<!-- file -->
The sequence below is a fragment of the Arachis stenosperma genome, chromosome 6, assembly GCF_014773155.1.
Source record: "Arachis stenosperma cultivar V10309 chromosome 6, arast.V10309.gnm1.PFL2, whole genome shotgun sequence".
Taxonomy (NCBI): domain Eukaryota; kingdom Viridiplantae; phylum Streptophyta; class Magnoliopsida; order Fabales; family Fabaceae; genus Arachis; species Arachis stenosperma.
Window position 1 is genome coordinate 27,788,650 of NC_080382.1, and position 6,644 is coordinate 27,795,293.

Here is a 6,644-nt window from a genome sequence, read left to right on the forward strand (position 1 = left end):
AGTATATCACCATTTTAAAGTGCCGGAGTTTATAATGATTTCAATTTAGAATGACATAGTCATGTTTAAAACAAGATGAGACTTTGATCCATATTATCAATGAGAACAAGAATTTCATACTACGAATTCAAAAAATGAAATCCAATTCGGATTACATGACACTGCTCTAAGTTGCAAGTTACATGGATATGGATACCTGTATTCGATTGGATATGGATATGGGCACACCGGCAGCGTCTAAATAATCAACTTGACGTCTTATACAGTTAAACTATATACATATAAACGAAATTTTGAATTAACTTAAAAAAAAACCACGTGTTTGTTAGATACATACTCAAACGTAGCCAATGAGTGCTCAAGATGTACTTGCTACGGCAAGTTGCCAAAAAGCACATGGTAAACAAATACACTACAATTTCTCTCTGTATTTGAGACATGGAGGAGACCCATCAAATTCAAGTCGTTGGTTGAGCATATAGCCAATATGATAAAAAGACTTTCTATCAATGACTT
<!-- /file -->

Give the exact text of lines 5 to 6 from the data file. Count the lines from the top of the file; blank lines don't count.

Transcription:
Here is a 6,644-nt window from a genome sequence, read left to right on the forward strand (position 1 = left end):
AGTATATCACCATTTTAAAGTGCCGGAGTTTATAATGATTTCAATTTAGAATGACATAGTCATGTTTAAAACAAGATGAGACTTTGATCCATATTATCAATGAGAACAAGAATTTCATACTACGAATTCAAAAAATGAAATCCAATTCGGATTACATGACACTGCTCTAAGTTGCAAGTTACATGGATATGGATACCTGTATTCGATTGGATATGGATATGGGCACACCGGCAGCGTCTAAATAATCAACTTGACGTCTTATACAGTTAAACTATATACATATAAACGAAATTTTGAATTAACTTAAAAAAAAACCACGTGTTTGTTAGATACATACTCAAACGTAGCCAATGAGTGCTCAAGATGTACTTGCTACGGCAAGTTGCCAAAAAGCACATGGTAAACAAATACACTACAATTTCTCTCTGTATTTGAGACATGGAGGAGACCCATCAAATTCAAGTCGTTGGTTGAGCATATAGCCAATATGATAAAAAGACTTTCTATCAATGACTT